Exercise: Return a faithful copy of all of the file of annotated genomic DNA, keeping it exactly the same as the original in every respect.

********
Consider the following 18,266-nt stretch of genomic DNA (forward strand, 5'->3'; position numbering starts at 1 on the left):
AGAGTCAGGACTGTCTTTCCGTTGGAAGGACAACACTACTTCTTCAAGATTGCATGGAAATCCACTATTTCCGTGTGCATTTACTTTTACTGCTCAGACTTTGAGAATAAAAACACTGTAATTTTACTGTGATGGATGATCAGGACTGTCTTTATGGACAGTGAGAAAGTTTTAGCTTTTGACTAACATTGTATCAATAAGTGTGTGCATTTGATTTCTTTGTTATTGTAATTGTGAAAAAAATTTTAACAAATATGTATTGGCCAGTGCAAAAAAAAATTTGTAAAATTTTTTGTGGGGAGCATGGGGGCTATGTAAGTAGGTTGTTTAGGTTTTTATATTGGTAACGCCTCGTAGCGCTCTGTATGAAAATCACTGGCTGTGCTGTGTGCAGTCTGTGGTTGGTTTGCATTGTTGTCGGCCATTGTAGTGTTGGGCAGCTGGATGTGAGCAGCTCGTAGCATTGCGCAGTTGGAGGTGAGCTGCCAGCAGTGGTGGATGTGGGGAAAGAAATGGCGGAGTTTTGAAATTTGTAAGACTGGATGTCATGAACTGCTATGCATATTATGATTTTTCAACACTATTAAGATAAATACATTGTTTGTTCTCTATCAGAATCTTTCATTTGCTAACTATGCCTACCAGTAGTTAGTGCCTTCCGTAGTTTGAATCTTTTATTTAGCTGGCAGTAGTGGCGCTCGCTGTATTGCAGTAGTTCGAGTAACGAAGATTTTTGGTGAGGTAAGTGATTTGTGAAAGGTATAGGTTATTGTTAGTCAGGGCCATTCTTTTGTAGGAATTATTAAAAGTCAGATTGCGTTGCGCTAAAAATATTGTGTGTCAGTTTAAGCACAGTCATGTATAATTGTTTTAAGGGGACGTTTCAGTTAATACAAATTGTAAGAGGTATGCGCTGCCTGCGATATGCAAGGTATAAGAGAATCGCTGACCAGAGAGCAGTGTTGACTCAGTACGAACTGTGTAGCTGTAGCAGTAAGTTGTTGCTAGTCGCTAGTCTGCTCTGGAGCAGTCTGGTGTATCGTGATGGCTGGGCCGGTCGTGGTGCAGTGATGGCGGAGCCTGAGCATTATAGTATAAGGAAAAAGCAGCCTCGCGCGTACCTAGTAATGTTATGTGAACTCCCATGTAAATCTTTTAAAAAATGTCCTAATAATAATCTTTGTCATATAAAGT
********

Consider the following 18,266-nt stretch of genomic DNA (forward strand, 5'->3'; position numbering starts at 1 on the left):
AGAGTCAGGACTGTCTTTCCGTTGGAAGGACAACACTACTTCTTCAAGATTGCATGGAAATCCACTATTTCCGTGTGCATTTACTTTTACTGCTCAGACTTTGAGAATAAAAACACTGTAATTTTACTGTGATGGATGATCAGGACTGTCTTTATGGACAGTGAGAAAGTTTTAGCTTTTGACTAACATTGTATCAATAAGTGTGTGCATTTGATTTCTTTGTTATTGTAATTGTGAAAAAAATTTTAACAAATATGTATTGGCCAGTGCAAAAAAAAATTTGTAAAATTTTTTGTGGGGAGCATGGGGGCTATGTAAGTAGGTTGTTTAGGTTTTTATATTGGTAACGCCTCGTAGCGCTCTGTATGAAAATCACTGGCTGTGCTGTGTGCAGTCTGTGGTTGGTTTGCATTGTTGTCGGCCATTGTAGTGTTGGGCAGCTGGATGTGAGCAGCTCGTAGCATTGCGCAGTTGGAGGTGAGCTGCCAGCAGTGGTGGATGTGGGGAAAGAAATGGCGGAGTTTTGAAATTTGTAAGACTGGATGTCATGAACTGCTATGCATATTATGATTTTTCAACACTATTAAGATAAATACATTGTTTGTTCTCTATCAGAATCTTTCATTTGCTAACTATGCCTACCAGTAGTTAGTGCCTTCCGTAGTTTGAATCTTTTATTTAGCTGGCAGTAGTGGCGCTCGCTGTATTGCAGTAGTTCGAGTAACGAAGATTTTTGGTGAGGTAAGTGATTTGTGAAAGGTATAGGTTATTGTTAGTCAGGGCCATTCTTTTGTAGGAATTATTAAAAGTCAGATTGCGTTGCGCTAAAAATATTGTGTGTCAGTTTAAGCACAGTCATGTATAATTGTTTTAAGGGGACGTTTCAGTTAATACAAATTGTAAGAGGTATGCGCTGCCTGCGATATGCAAGGTATAAGAGAATCGCTGACCAGAGAGCAGTGTTGACTCAGTACGAACTGTGTAGCTGTAGCAGTAAGTTGTTGCTAGTCGCTAGTCTGCTCTGGAGCAGTCTGGTGTATCGTGATGGCTGGGCCGGTCGTGGTGCAGTGATGGCGGAGCCTGAGCATTATAGTATAAGGAAAAAGCAGCCTCGCGCGTACCTAGTAATGTTATGTGAACTCCCATGTAAATCTTTTAAAAAATGTCCTAATAATAATCTTTGTCATATAAAGT